In macroeconomics, Michael Pettis is a professor of finance at Peking University. He has had a staggeringly international background and has been based in China for the last 18 years. Along with Matthew Klein, their theory of international flows in his book Trade Wars are Class Wars remains one of the most interesting and counterintuitive theories I’ve ever encountered. The key insight is that our left-hemispheric tendency to see countries and economies in isolation can blind us to the way capital flows between them influences asset prices. Simplistic categorizations like “efficient Germans” and “lazy Greeks” fail to account for the necessities of the flow of the global balance sheet.

The interplay between East and West was also the genesis of a defining investment theme of 2021, and one of the best pieces of work I’ve seen in my career. Dan Wang of Gavekal studied philosophy in the U.S. and worked in Silicon Valley. Now based in China, he spent the pandemic meticulously reading government propaganda. This allowed him to detect of the shift in tone away from support of the consumer internet earlier than most others. He assembled the parts and saw the whole. His work was published in January, we hosted a call with him in February. By August, Chinese tech companies had lost $1.5 trillion in value. He thinks U.S. sanctions have helped trigger an internal Manhattan Project for China to build its own hard tech sector. Chinese heavy industry should be a secular beneficiary, with Dan highlighting areas largely outside the main competence of the internet companies: semis, high-end manufacturing, and life sciences. As Silicon Valley scrambles to build the metaverse, it’s extremely interesting to me that the Chinese government is trying to aggressively pivot their economy away from the abstract, digital left-hemispheric worlds of social media and video games.

Inner vs Outer Worlds

Finally, I believe the richest source of predictive power is often found within myth. The artist can anticipate the future, the intellectual can explain the present. The mythologist bridges the worlds by explaining the artist’s meaning to the intellectual.

The legendary mythologist Joseph Campbell was one of the most important thinkers in the world. He wasn’t really a classic “intellectual,” but something much more important. It probably seems like a weird choice to pick a man who’s dead as one of the world’s best forecasters. But myths remain consistent across eras and cultures because humans tend to stay the same. Myths are concentrated wisdom. The man that has read, analyzed, and synthesized all the myths has even more distilled wisdom. The Power of Myth is a top-three-all-time book for me.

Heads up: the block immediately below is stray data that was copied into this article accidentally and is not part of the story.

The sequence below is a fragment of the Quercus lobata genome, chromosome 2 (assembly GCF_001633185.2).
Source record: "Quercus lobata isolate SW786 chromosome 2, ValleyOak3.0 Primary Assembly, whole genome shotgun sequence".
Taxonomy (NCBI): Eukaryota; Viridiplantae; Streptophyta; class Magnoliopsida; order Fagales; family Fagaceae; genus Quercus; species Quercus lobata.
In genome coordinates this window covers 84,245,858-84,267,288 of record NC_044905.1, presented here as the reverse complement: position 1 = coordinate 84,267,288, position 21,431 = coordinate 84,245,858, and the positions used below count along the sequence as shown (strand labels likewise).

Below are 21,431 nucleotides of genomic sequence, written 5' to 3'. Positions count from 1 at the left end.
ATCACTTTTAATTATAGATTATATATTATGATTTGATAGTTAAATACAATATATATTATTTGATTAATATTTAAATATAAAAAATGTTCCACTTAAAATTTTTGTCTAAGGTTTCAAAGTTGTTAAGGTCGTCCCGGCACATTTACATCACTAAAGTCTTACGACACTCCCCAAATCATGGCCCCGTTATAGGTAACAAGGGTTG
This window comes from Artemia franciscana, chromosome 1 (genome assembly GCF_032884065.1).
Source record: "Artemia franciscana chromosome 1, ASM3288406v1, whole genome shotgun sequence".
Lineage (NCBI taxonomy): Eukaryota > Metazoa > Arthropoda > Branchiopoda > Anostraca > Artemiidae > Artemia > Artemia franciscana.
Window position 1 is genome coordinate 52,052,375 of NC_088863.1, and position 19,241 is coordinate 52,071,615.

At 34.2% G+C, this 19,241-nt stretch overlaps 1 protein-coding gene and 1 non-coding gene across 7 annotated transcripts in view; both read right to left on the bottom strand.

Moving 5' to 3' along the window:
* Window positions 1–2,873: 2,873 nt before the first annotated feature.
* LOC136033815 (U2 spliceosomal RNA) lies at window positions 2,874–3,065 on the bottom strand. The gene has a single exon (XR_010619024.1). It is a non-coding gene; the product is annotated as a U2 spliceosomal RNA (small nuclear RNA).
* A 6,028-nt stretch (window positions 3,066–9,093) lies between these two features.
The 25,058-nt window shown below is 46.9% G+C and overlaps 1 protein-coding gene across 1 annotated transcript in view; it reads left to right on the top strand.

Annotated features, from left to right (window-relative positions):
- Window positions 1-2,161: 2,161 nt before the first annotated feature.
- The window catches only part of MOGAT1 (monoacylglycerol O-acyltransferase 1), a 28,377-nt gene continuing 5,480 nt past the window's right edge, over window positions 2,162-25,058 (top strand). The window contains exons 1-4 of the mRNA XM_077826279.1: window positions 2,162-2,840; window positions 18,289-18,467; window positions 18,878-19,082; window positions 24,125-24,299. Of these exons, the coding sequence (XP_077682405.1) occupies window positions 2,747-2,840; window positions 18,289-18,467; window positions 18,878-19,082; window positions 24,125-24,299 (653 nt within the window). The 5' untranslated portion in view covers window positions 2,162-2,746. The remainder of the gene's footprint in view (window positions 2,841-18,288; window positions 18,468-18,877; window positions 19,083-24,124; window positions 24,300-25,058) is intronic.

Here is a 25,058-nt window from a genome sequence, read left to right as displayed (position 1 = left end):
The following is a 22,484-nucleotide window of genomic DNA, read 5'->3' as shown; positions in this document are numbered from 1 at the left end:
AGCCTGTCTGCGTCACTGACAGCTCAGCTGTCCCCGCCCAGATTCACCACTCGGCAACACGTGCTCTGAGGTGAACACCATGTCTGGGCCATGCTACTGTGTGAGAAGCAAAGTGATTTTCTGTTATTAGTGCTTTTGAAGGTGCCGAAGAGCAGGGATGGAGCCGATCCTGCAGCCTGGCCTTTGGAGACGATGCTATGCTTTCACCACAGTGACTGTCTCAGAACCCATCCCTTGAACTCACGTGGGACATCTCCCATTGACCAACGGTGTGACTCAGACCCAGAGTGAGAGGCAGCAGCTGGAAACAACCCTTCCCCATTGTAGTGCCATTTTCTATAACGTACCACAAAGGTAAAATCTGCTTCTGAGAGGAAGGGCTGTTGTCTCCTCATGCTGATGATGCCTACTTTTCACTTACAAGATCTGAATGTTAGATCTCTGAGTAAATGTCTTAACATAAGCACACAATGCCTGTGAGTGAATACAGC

Myths are designed to be bridges between worlds, between inner and outer. As Campbell put it:

“The ancient myths were designed to harmonize the mind and the body. The mind can ramble off in strange ways and want things that the body does not want. The myths and rites were means of putting the mind in accord with the body and the way of life in accord with the way that nature dictates.”

It has taken me a really long time to work out what that means. But one way to interpret it is that, when stories deeply resonate with us, it realigns us with the world. As Dr. McGilchrist puts it, metaphors are what links language to life, and myths are extended metaphors.

The critic dissects things; they can tell you that Christopher Nolan’s movie Interstellar has weird sound mixing and a bloated running time. But a mythologist like Campbell can reassemble the pieces and tell you what it means. Even though he died 27 years before it was released, Campbell’s framework allows you to understand that Interstellar is a metaphor for how societies and individuals rejuvenate themselves. It’s what I tried to explain in my podcast this week, as well as why Campbell’s famous and ubiquitous Hero’s Journey is the most important story in the world right now.

The critic, intellectual, and scientist can examine a cow and dissect it into a pile of beef. It takes creative magic to put it back together and make it a living cow again. This requires an intuitive sense for emergence. The combination of both sides of our brains working together, together but in tension. These hybrid thinkers are the heroes, prophets, jesters, heretics, and healers. They all have an ability to see outside the abstracted pieces of our existing stale paradigm. Then they disrupt it and rejuvenate it by speaking the truth. They are the butterflies in the typhoon.

Further listening:

  1. Listen: My podcast with Jim O’Shaughnessy on Infinite Loops (1 hour 23 minute listen).
  2. Why Listen: This podcast is a longer explanation of the meaning of Campbell’s “Monomyth” or Hero’s Journey, as well as why it aligns with my global phase change thesis. I hope it makes sense, and I’m excited to discuss it with anyone who has questions or criticism.

Have a great weekend!